Sir Sir Sarla: Play Review

 

Don’t choose to be a blind man when you can see.

Professor Palekar, played by Makrand Deshpande is the teacher, philosopher, guide and guru for his two students, who share an overwhelming love for him. On one hand, there’s the sarcastic yet funny Phannidhar, played by Sanjay Dadhinch, who shares a love-hate relationship with his Professor. On the other hand, is Sarala played by Aahana Kumra, who is filled with love, compassion and zeal for Palekar Sir and his poetry.
 
Sir Sir Sarala revolves around flashbacks and reality, depicting the story of three people entwined in each other’s lives through poetry and memories. The feelings of Palekar, Sarala and Phanni stay suppressed for the initial hour of the play, but conflicting with time Phanni reveals his feelings for Sarala. Sarala, who has been blindly in love with Professor Palekar, saw nothing more than a friend in Phanni. Troubled by his own problems, Palekar still manages to be the beam of wisdom for his two favorite students. As simple as the story is of a love triangle, it complicates itself with Phanni questioning his master repeatedly, who is misunderstood. Phanni blames Palekar for ruining their lives with his manipulative philosophies of life.
Professor Palekar mentors his students in his own way. His philosophical teachings, however, often leads the audience to question his ways of preaching his students. Phanni, keeps the audience lively and active. He keeps interrupting Palekar’s verbose, with his minimal understanding of gratitude and honesty.
 
Sarala, who had a crush on the professor since her college days, got married to Keshav, another one of Sir’s students. However, 4 years into this alliance, she announces her thoughts on parting ways with him. Keshav, although a genuine and caring husband, fails to understand Sarala’s views on life, poetry and love. Her feelings were never reciprocated by Sir as he considered this to be nothing but a passing phase.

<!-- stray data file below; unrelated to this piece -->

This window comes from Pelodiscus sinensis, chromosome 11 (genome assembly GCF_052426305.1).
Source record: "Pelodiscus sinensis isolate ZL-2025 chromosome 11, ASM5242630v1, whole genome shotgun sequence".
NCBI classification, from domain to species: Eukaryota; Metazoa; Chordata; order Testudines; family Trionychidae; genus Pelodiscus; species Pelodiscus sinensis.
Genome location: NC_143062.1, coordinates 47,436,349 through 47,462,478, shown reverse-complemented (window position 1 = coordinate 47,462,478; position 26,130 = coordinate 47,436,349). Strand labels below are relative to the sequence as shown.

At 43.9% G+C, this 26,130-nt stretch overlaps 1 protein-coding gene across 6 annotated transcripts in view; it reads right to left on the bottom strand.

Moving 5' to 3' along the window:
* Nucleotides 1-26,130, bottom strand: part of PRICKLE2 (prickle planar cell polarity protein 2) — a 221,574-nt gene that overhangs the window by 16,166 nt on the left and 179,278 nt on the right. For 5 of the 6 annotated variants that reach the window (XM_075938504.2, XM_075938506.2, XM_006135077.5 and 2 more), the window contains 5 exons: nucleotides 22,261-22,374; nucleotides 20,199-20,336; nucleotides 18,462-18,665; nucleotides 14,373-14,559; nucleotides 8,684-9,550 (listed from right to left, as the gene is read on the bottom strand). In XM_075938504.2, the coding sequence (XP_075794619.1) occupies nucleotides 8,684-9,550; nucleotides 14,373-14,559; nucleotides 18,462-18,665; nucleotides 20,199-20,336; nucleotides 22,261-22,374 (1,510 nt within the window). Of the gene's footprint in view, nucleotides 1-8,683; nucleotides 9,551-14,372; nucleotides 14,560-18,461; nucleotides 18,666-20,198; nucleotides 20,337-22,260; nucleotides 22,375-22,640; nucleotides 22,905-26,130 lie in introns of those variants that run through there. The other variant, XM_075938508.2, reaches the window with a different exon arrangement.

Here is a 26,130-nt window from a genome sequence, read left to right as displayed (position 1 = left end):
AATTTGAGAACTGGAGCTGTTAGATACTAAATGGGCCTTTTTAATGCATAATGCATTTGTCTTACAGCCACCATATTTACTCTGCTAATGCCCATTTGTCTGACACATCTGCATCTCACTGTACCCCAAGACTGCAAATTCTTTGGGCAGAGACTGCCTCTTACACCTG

Towards the end of the play, hurtful dialogues conversations are exchanged, major life decisions are made, and hence reconsidered. Palekar preaches his students about the meaning of life, love, and his ideals. The misunderstood professor, clears all doubts when he helps Sarala to start being realistic, and not end relations because of minor tiffs. When it comes to Phanni, he is still adamant on Palekar ruining his life. Whether he was right about blaming Palekar is a decision left on the audience to make.
 
The stage set-up and lighting was as excellent as Makrand Deshpande’s direction, script and acting. The lead actress, Aahana lived upto Sarala’s character. Sanjay, who was the audience’s favorite with his exceptional acting skills and comic timing kept the long duration bearable.
 
The only flaw in the entire play was the time duration, although it is a wonderful piece of art, the run-time of 2 hours 20 mins becomes a bit too long to handle. Phanni’s sarcastic jokes and comments help in killing time, but the story should have been told in a shorter duration. 

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